The short couloir is a little thin this year, and required some negotiating. These moves are a dime a dozen when your skiing the village, but in the BC and in variable conditions, they can sometimes be intimidating.
The weather conditions seemed to be only getting worse, and it looked like the winds where now completely nuking up on Buck. I’m glad we skied the couloir when we did, because things were shutting down quick up high.
We ran into meteorologist Jim Woodmency after crossing Taggart Lake and we were back to the car in no time. This photo is for him, because it reminds me of those on his website, MountainWeather.com.
I think both Chris and I felt good about having pushed through the elements and tagging another Teton couloir. A lot of the time, weather can shutdown a trip like this and it is nice to occasionally succeed when conditions aren’t ideal. Thanks for the fun day Chris!
Super nice line and way to get after it as always. Thanks for sharing some of that Teton goodness.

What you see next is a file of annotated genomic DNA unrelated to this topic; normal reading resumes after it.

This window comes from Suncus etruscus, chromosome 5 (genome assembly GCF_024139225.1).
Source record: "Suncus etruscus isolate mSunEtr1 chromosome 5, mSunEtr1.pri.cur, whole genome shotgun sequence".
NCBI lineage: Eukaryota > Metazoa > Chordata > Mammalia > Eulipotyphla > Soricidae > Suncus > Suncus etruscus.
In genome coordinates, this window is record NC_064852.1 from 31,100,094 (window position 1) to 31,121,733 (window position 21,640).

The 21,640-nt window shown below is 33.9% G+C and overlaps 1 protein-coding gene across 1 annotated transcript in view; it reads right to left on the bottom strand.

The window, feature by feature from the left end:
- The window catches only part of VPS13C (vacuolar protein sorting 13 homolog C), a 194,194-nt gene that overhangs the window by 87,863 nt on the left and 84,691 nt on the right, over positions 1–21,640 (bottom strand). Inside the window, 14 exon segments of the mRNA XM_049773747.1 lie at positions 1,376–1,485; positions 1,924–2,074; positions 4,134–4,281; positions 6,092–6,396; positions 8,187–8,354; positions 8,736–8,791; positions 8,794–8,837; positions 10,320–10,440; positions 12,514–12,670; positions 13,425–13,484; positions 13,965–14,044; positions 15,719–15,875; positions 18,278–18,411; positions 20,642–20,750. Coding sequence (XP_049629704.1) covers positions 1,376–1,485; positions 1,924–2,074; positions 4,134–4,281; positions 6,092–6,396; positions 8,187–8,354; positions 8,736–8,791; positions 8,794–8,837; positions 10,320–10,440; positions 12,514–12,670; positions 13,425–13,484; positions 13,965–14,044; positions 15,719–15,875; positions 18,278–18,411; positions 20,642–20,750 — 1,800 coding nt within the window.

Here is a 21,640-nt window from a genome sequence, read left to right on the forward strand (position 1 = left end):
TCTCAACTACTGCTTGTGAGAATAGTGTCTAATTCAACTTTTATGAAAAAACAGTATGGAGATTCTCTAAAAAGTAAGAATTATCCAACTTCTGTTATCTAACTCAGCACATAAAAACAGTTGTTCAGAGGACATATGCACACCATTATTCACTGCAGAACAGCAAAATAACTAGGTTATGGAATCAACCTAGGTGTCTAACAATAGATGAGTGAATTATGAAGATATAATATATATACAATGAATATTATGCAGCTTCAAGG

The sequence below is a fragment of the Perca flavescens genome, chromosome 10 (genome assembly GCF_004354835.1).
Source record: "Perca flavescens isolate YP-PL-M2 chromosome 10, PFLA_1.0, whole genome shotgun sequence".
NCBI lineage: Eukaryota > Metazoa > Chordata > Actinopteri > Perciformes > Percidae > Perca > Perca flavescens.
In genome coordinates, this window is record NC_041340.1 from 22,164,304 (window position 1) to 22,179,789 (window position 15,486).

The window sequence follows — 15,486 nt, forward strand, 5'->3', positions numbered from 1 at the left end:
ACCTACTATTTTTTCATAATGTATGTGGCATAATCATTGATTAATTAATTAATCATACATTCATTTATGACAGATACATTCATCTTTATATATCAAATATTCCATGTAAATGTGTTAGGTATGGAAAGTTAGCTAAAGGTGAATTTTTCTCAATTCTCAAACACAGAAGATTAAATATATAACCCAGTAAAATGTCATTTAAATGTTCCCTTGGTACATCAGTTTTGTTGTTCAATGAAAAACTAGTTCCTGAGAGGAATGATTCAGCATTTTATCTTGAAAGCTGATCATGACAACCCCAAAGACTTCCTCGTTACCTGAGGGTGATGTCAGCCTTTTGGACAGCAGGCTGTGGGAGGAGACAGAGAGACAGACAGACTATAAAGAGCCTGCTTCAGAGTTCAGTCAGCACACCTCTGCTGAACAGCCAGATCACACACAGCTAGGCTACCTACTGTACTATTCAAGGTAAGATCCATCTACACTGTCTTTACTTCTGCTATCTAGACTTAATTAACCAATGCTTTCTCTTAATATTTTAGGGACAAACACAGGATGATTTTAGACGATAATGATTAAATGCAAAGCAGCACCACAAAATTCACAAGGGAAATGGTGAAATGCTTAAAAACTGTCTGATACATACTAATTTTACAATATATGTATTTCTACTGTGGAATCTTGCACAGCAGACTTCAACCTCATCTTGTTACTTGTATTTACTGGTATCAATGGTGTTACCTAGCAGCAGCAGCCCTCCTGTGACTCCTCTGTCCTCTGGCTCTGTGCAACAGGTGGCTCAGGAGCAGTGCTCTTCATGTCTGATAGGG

Shit! This is torture! Nice go, boyz. Steve, the list is growing for us next season.
You should SEE my ‘hit-list’…
Chris on the other side of the lens. Lets hear it for the return of winter weather.Nice pics looks like a good time.
See your hit-list? I just want to keep seeing TR’s as you tick these off. Best Blog on the web man, keep up the good work.
I’ll do my best to keep it interesting.
damn – now you’ve done it! I’m quitin my job, gettin a divorce, puttin the kids to work…..seriously – nice post. Maybe in my next life…
When I started skiing BC a long while ago, it took about 5 minutes to dig out the camera and, with gloves off set all the variables. As a result there were many outings that had no record at all. Bottom line– FANTASTIC photo work! Thanks for sharing.
chris i saw u in portillo,,on august
nice travel, and nice photos